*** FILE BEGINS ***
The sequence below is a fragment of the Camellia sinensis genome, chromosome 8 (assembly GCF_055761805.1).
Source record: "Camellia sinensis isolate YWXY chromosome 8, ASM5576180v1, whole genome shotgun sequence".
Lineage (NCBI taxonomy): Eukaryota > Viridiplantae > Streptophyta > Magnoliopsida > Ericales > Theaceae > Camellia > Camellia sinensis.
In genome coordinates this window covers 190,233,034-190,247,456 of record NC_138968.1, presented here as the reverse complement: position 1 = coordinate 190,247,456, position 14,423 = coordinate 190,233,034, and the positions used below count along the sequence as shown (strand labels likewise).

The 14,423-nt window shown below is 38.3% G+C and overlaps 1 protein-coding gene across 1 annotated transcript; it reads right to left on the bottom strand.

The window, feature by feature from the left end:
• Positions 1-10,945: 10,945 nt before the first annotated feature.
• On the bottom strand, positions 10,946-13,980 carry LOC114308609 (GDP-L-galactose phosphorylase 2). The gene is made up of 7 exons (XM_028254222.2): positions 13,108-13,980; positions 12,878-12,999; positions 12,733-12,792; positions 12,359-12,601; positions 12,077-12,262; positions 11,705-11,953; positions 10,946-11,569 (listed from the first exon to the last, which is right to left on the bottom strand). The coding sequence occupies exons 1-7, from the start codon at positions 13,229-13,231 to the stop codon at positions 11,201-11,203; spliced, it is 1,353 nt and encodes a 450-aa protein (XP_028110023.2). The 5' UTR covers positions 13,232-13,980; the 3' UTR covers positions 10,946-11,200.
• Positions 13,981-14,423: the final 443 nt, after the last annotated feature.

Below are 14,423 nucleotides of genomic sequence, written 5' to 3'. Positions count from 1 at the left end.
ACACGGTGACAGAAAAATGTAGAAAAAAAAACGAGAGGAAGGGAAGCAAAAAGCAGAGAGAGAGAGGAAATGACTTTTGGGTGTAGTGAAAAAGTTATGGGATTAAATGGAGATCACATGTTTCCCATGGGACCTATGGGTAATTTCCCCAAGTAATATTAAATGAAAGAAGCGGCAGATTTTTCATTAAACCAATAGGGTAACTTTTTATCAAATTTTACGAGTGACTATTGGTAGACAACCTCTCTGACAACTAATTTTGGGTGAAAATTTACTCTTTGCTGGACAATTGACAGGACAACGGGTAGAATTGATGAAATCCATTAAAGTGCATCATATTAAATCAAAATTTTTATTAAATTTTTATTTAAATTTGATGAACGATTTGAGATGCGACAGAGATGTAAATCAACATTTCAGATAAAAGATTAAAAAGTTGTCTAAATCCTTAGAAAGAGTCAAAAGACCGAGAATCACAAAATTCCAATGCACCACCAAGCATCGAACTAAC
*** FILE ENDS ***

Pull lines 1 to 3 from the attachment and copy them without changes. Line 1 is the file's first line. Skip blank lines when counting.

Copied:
The sequence below is a fragment of the Camellia sinensis genome, chromosome 8 (assembly GCF_055761805.1).
Source record: "Camellia sinensis isolate YWXY chromosome 8, ASM5576180v1, whole genome shotgun sequence".
Lineage (NCBI taxonomy): Eukaryota > Viridiplantae > Streptophyta > Magnoliopsida > Ericales > Theaceae > Camellia > Camellia sinensis.